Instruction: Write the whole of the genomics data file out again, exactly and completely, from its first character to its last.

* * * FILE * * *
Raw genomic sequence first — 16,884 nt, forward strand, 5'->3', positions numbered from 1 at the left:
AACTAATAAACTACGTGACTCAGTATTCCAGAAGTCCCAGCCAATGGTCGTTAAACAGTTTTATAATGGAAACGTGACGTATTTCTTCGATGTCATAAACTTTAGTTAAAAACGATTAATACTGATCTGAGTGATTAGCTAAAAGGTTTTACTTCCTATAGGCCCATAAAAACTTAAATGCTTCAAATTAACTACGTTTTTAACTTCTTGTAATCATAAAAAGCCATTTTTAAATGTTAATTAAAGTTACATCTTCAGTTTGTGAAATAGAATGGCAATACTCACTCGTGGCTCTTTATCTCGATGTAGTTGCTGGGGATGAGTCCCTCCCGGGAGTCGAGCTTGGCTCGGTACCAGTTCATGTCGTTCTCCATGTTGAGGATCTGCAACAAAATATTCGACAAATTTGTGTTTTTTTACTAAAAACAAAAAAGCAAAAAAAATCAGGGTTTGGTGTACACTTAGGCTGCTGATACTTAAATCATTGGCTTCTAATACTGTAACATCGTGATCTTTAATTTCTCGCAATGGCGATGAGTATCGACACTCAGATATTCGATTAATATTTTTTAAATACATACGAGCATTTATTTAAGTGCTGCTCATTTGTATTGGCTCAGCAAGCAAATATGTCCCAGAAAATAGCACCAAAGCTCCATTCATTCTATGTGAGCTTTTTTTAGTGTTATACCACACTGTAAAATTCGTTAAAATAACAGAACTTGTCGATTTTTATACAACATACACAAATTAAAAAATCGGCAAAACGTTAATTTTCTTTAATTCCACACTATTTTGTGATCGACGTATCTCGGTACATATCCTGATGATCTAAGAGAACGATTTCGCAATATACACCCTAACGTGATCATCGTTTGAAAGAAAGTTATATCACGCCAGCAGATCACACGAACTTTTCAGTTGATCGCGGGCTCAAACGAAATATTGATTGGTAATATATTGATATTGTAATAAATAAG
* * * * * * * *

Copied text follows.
Raw genomic sequence first — 16,884 nt, forward strand, 5'->3', positions numbered from 1 at the left:
AACTAATAAACTACGTGACTCAGTATTCCAGAAGTCCCAGCCAATGGTCGTTAAACAGTTTTATAATGGAAACGTGACGTATTTCTTCGATGTCATAAACTTTAGTTAAAAACGATTAATACTGATCTGAGTGATTAGCTAAAAGGTTTTACTTCCTATAGGCCCATAAAAACTTAAATGCTTCAAATTAACTACGTTTTTAACTTCTTGTAATCATAAAAAGCCATTTTTAAATGTTAATTAAAGTTACATCTTCAGTTTGTGAAATAGAATGGCAATACTCACTCGTGGCTCTTTATCTCGATGTAGTTGCTGGGGATGAGTCCCTCCCGGGAGTCGAGCTTGGCTCGGTACCAGTTCATGTCGTTCTCCATGTTGAGGATCTGCAACAAAATATTCGACAAATTTGTGTTTTTTTACTAAAAACAAAAAAGCAAAAAAAATCAGGGTTTGGTGTACACTTAGGCTGCTGATACTTAAATCATTGGCTTCTAATACTGTAACATCGTGATCTTTAATTTCTCGCAATGGCGATGAGTATCGACACTCAGATATTCGATTAATATTTTTTAAATACATACGAGCATTTATTTAAGTGCTGCTCATTTGTATTGGCTCAGCAAGCAAATATGTCCCAGAAAATAGCACCAAAGCTCCATTCATTCTATGTGAGCTTTTTTTAGTGTTATACCACACTGTAAAATTCGTTAAAATAACAGAACTTGTCGATTTTTATACAACATACACAAATTAAAAAATCGGCAAAACGTTAATTTTCTTTAATTCCACACTATTTTGTGATCGACGTATCTCGGTACATATCCTGATGATCTAAGAGAACGATTTCGCAATATACACCCTAACGTGATCATCGTTTGAAAGAAAGTTATATCACGCCAGCAGATCACACGAACTTTTCAGTTGATCGCGGGCTCAAACGAAATATTGATTGGTAATATATTGATATTGTAATAAATAAG